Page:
It was standing-room-only in the Crystal Ballroom's 1,500-square-foot "salon" last week as the rain kept coming down over southeast Texas. Extra chairs and stemware had to be brought into the event space in the old Rice Hotel in downtown where sommeliers from Houston and across Texas had gathered to taste the new vintage (2012) of Brunello di Montalcino, one of the world's most coveted and expensive wines.
"This is only the second time that these wines have been tasted outside of Italy," said Master Sommelier Guy Stout to the group of roughly 80 wine professionals and writers in attendance. Stout, who works as an educator for behemoth wine distributor Southern Glazer's Wine & Spirits, had been asked by the organizers to join the panel of presenting winemakers.
He noted that "the only other city is New York," where the Consorzio del Vino Brunello di Montalcino (the Brunello di Montalcino growers and bottlers association) hosted the same seminar earlier in the week. In both cities, the event featured eight wines from the 2012 vintage, each from a top producer in the appellation. It was followed by a "grand tasting" of wines from nearly 50 Brunello di Montalcino estates.
"It's outstanding that they chose Houston as one of the focuses of the launch of the new vintage of Brunello," he told a reporter after the seminar. "Houston has always had a taste for Brunello."
But Houston wasn't always a regular stop for fine wine tastings like this one. It wasn't until the food and wine renaissance began to take shape in Texas in the late 2000s that events like this one started to come here.
The Brunello consortium first began bringing the yearly tasting to the United States in the early 2000s. New York has hosted the event ever since and other major American cities like San Francisco and Chicago have also been included in the tour. But it didn't come to Houston for the first time until 2013. The fact that it has now returned would seem to indicate that Houston has established itself as a major hub for the fine wine trade in the United States.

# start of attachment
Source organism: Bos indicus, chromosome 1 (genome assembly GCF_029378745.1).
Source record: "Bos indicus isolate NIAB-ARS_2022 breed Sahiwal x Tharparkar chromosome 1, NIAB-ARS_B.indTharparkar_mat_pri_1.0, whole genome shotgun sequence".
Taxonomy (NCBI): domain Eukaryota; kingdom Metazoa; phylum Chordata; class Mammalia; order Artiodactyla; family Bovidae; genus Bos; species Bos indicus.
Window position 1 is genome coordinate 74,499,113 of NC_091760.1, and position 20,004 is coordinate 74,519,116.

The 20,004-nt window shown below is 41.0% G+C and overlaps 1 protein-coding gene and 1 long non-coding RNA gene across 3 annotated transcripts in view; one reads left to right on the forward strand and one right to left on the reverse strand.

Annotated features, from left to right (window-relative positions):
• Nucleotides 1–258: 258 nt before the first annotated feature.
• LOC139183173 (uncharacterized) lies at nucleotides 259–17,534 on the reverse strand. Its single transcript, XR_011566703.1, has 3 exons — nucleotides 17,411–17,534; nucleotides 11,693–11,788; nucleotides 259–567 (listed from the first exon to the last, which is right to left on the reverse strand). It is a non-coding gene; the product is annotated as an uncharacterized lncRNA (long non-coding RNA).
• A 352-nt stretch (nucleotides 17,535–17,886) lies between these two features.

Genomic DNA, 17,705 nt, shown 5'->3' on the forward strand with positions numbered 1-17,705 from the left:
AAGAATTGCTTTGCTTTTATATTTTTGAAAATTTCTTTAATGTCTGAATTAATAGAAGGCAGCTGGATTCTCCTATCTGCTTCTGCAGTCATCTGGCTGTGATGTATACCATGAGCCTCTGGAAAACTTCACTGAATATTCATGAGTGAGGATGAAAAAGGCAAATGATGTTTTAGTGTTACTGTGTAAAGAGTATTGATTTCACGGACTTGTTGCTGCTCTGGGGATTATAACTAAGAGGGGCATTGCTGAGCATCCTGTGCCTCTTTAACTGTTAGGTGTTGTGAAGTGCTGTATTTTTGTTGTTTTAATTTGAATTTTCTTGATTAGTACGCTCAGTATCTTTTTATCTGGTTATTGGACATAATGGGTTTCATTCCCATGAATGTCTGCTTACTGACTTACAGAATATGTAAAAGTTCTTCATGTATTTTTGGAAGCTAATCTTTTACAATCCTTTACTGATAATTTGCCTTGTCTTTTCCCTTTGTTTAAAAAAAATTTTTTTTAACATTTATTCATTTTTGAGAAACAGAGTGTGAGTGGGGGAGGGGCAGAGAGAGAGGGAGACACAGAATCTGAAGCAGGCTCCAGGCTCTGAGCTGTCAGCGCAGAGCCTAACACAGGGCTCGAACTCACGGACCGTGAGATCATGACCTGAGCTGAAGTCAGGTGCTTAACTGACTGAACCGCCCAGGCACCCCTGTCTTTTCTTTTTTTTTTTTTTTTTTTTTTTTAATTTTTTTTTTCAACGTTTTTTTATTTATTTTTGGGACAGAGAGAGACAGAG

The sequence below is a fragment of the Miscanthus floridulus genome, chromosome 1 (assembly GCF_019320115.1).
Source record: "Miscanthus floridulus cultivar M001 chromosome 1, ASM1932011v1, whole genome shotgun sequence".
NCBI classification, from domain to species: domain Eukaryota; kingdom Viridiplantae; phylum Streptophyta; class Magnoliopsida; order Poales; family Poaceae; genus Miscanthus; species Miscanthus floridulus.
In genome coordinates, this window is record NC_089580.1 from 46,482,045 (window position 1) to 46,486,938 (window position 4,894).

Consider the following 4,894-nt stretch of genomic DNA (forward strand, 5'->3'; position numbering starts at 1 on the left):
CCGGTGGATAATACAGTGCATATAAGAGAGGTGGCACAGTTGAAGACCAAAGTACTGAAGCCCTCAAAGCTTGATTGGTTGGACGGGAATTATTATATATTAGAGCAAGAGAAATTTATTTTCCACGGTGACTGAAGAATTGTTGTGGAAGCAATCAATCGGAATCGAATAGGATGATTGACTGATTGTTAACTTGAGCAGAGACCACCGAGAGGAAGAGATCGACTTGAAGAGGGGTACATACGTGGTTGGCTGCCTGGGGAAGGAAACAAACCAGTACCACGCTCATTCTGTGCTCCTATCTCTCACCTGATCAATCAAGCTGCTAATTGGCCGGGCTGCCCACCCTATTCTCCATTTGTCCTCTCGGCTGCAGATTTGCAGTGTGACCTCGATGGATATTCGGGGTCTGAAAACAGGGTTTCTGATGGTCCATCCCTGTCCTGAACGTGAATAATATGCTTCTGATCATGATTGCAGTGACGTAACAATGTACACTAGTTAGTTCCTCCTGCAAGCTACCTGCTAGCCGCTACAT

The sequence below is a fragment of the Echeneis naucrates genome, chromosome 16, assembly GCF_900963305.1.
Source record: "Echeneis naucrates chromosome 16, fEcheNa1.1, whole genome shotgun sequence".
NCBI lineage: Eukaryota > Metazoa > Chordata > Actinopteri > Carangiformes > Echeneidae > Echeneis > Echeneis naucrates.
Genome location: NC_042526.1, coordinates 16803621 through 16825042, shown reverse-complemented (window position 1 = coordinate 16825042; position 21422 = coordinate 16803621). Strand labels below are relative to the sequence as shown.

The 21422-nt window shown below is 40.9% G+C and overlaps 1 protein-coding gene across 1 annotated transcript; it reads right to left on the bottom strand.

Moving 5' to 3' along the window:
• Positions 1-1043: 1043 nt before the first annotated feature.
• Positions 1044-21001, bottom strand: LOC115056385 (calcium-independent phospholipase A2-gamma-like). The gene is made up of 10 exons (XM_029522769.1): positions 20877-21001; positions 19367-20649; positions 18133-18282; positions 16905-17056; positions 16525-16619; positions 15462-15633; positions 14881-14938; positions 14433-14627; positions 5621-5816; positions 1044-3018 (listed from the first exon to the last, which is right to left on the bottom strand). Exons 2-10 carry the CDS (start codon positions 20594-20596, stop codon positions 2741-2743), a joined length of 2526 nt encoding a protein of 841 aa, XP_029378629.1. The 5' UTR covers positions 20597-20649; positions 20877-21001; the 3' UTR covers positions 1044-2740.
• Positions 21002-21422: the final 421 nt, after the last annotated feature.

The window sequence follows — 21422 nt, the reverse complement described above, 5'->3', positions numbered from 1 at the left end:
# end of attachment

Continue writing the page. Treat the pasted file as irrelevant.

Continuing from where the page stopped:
"A few years ago, I read an article about Mayor Annise Parker and how she was so popular because of the strong economy," said consortium president Giacomo Pondini, who co-presented the flight of wines with Stout.
The cities where the tasting will be presented — one of the year's most anticipated — are chosen by the winemakers themselves, said Pondini.
"We think that Houston has a great restaurant scene and it's a wealthy city," he told seminar attendees.
Manning the tasting table for his winery, Col d'Orcia, one of Brunello's most celebrated and oldest estates, Count Francesco Marone Cinzano said that the Houston event was "overdue."
"When I first came to Texas in the 1980s to sell my wines," said the count, "there was only one wine shop in Austin. Today, the reality of the market and the numbers" are what drew the consortium back to Texas, he revealed.
In his presentation to the seminar, young winemaker Alessandro Bindocci from the Tenuta Il Poggione, another one of the appellation's oldest and most famous wineries, pointed out that Texas is one of his company's best markets in the United States.
Houston's growing prominence in the eyes of international winemakers was echoed in an email from Christina Boutari, a representative of her family's winery group in Greece, the country's biggest.
Six years ago she began coming to Houston once a year for the Original Greek Festival. But between late 2016 and 2017, she's already made two trips here in a three-month period.
Over "the last couple of years I’ve seen a real shift" in Houston, she wrote. "People are looking to sample and discover Greek wine. There are more Greek labels [and] restaurants and more Greek wines on wine lists at non-Greek restaurants."
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